6. Tdubs says:

    So did the unity team split up for missions or disband into two groups? I read it as them breaking up and it just so happened it wasn’t along mutant and avenger lines.
    This book is really turning into an over hyped dud for me and that’s a shame. I really wanted this to be an epic book.
    I groan at the fact the added McNiven to this book. It really could be a book a newer artist could make a name on.

  7. errant says:

    Is Alan Davis still considered the “regular” penciller (if such a term still exists) on Wolverine? Because at issue #7, the last 3 issues have been by a “fill-in” artist.

  8. wwk5d says:

    Uncanny Avengers still interests me, but it has been rather underwhelming. Maybe Paul is right, and it will read better in the long run, but so far…meh.

  9. Paul says:

    “So did the unity team split up for missions or disband into two groups?”

    Cap kicked Wolverine out of the Avengers on learning that he had killed Daken, and half the team walked out with him. Technically the rest of Wolverine’s squad are still in the Avengers but AWOL.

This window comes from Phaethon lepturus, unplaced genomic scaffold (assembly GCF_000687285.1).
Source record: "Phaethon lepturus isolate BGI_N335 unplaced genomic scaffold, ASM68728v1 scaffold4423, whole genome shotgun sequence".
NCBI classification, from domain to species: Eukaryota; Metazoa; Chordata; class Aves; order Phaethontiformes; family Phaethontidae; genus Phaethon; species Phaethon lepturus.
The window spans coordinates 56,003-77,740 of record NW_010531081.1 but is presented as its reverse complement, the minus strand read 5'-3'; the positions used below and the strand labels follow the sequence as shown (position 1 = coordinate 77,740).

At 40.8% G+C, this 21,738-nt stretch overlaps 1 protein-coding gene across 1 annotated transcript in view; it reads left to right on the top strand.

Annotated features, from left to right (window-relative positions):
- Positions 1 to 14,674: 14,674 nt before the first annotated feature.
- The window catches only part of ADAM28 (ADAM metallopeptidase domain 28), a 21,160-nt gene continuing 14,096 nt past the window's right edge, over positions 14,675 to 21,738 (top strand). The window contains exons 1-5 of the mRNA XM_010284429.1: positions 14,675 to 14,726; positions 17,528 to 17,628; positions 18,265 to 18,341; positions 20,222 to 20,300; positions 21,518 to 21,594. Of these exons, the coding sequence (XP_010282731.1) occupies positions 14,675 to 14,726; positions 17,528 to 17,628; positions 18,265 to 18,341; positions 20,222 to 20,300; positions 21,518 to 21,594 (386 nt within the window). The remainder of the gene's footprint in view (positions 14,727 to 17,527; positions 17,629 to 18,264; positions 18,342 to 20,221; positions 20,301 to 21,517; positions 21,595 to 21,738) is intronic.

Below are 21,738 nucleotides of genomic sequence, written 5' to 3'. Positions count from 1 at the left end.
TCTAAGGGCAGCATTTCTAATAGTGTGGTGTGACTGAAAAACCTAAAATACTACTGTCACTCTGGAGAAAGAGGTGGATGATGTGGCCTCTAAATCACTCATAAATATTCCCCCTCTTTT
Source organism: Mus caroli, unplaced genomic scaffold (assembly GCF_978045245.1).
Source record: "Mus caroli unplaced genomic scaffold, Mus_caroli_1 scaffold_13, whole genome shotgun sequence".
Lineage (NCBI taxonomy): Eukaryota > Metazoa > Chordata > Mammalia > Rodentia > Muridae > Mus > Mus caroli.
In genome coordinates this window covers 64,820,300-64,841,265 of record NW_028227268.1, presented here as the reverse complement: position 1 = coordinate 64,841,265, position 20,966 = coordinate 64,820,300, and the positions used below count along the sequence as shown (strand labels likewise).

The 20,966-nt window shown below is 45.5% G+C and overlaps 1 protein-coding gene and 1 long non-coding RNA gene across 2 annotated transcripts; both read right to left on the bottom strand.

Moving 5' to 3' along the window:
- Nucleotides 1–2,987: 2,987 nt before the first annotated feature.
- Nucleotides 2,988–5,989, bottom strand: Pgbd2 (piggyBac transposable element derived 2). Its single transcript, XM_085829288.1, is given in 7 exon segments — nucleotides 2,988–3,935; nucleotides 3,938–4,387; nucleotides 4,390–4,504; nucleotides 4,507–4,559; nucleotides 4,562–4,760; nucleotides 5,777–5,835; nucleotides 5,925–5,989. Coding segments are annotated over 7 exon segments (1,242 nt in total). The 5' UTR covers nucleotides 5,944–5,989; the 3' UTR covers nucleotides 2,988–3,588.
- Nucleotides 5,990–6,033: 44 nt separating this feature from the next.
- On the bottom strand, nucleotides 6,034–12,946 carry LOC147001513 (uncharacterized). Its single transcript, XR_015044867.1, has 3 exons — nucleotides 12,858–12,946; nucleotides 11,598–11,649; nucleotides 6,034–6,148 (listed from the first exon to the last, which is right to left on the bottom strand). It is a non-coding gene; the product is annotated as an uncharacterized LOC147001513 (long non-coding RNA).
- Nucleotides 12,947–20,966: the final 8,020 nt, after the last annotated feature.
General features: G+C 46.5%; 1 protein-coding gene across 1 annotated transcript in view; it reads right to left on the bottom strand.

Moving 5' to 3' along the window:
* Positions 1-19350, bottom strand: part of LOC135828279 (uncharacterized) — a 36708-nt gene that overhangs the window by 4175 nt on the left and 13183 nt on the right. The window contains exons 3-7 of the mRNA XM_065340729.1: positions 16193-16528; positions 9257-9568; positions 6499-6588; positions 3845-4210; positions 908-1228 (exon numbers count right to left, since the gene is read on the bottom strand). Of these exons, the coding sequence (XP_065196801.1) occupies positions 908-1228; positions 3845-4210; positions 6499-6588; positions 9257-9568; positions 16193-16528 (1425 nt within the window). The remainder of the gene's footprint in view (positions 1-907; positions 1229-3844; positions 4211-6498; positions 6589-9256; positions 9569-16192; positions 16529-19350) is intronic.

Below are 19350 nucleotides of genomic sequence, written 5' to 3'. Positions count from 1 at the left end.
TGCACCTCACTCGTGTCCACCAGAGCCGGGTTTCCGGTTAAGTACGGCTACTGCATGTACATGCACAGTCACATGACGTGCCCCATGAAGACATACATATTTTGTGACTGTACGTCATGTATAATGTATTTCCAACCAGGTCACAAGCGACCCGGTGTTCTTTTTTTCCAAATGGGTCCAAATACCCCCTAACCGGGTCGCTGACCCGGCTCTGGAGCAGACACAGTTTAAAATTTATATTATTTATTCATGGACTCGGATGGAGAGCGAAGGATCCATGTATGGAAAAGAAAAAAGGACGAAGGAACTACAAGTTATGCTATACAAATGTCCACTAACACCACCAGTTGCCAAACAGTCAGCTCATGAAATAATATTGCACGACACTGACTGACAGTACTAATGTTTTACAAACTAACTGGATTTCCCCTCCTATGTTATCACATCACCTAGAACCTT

10. Marilyn Merlot says:

    Good to know Captain America remembered Wolverine’s killed thousands of people.

  11. Marc says:

    Did anyone else who read Wolverine & The X-Men find it creepy that Idie put on the bondage/corset outfit from Jean? Idie says in the first few pages that she’s 14 years old, but she still wears it.

    I don’t know the exact age of Jean Grey when she became the Dark Phoenix, but wasn’t she around 22 or 23? So how can Idie fit into it at all?

    If Idie was 17, you could make a semi-logical case from it, but considering that 14 is well below most country’s age of consent, it just came across as exploitative and almost verging on child porn.

  12. Anthony Blackwood says:

    You should write a review for The Wolverine. I would love to hear your thoughts!

  13. Alex says:

    I thought he meant it metaphorically that there hadn’t been a Black Queen since Jean.

    Not that it makes the act any less pervy.

  14. wwk5d says:

    She was around 25. I remember one of the captions said she was “barely a quarter of a century old”?

  15. Andy Walsh says: